I don’t care what the experts claim—6-inch blades rock! Daniel Frazee’s Small Chef knife quickly proved to be an excellent all-purpose kitchen utility blade.
While the Usual Suspect’s Gathering II knife show last September in Las Vegas was a paradise for lovers of tactical blades, Daniel Frazee’s table caught my eye for a different reason. There among his assorted survival and military-oriented bladeware was also a row of extremely practical looking kitchen knives. I’ve long been the black sheep of a lot of “foodie” groups in that I think a 6-inch Japanese “petty” or European-style “utility” (they are both basically the same design) is one of the more useful cutting tools you can have on your cutting board. The commonly accepted wisdom is that all a “real pro” needs is a short paring knife and extra long “gyuto” or chef’s knife. Why they spend so much time insisting you should learn to make the short and long blades perform the tasks of a medium-length blade is never really explained. Well, to each his own and Frazee’s 5-7/8-inch “Small Chef” looked very interesting to me.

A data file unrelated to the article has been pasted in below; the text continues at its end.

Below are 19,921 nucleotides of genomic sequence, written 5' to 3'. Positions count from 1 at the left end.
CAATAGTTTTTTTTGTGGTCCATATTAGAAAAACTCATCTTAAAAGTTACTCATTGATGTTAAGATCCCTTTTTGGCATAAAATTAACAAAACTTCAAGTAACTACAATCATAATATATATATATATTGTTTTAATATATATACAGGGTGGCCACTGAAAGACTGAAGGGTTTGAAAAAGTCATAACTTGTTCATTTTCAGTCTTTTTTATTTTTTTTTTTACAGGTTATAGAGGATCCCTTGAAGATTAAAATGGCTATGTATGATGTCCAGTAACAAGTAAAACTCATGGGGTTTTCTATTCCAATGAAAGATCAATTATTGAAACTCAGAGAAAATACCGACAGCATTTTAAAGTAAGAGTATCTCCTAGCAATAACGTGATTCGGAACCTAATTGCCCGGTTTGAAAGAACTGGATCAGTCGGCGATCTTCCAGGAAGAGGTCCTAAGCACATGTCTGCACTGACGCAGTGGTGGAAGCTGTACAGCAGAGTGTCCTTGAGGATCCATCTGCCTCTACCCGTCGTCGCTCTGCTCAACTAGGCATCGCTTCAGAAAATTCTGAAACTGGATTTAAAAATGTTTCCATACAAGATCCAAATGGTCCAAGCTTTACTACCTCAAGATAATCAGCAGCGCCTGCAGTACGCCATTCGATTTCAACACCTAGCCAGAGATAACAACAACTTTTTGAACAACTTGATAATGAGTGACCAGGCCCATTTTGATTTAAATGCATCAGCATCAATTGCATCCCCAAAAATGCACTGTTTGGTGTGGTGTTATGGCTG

After a bit of conversation, the maker allowed TK to borrow one of the knives with a brown Micarta handle and an O7 tool steel blade. He also offers this knife in a variety of other Micarta handle colors and stabilized spalted maple. The fact that O7 tool steel was a totally new alloy to me made the knife especially intriguing. With a little checking, I found the steel was an oil-hardening alloy with a relatively high carbon content of 1.10 to 1.30% and smaller amounts of manganese, silica, chromium, nitrogen, molybdenum, tungsten, vanadium, copper, phosphorus and sulfur. In other words, a fairly complicated steel compared to many more common ones. The maker turns out blades at a relatively high Rc of 63.
The differences in kitchen knife designs are often a lot more subtle than many less interested users realize. I found the Frazee interpretation of the 6-inch petty/utility had an outstanding handle shape and the angle from heel to point was perfect for its intended function. A pro will automatically notice how comfortable and maneuverable the knife is in a pinch grip. You can effortlessly make the blade do whatever you want, from dice a clove of garlic to filet a fish.
Read our brief reviews for the Martin Tejas, Black Bear’s Woodsman, and Supersonic knives.
by Tactical-Life.com / Mar 1, 2011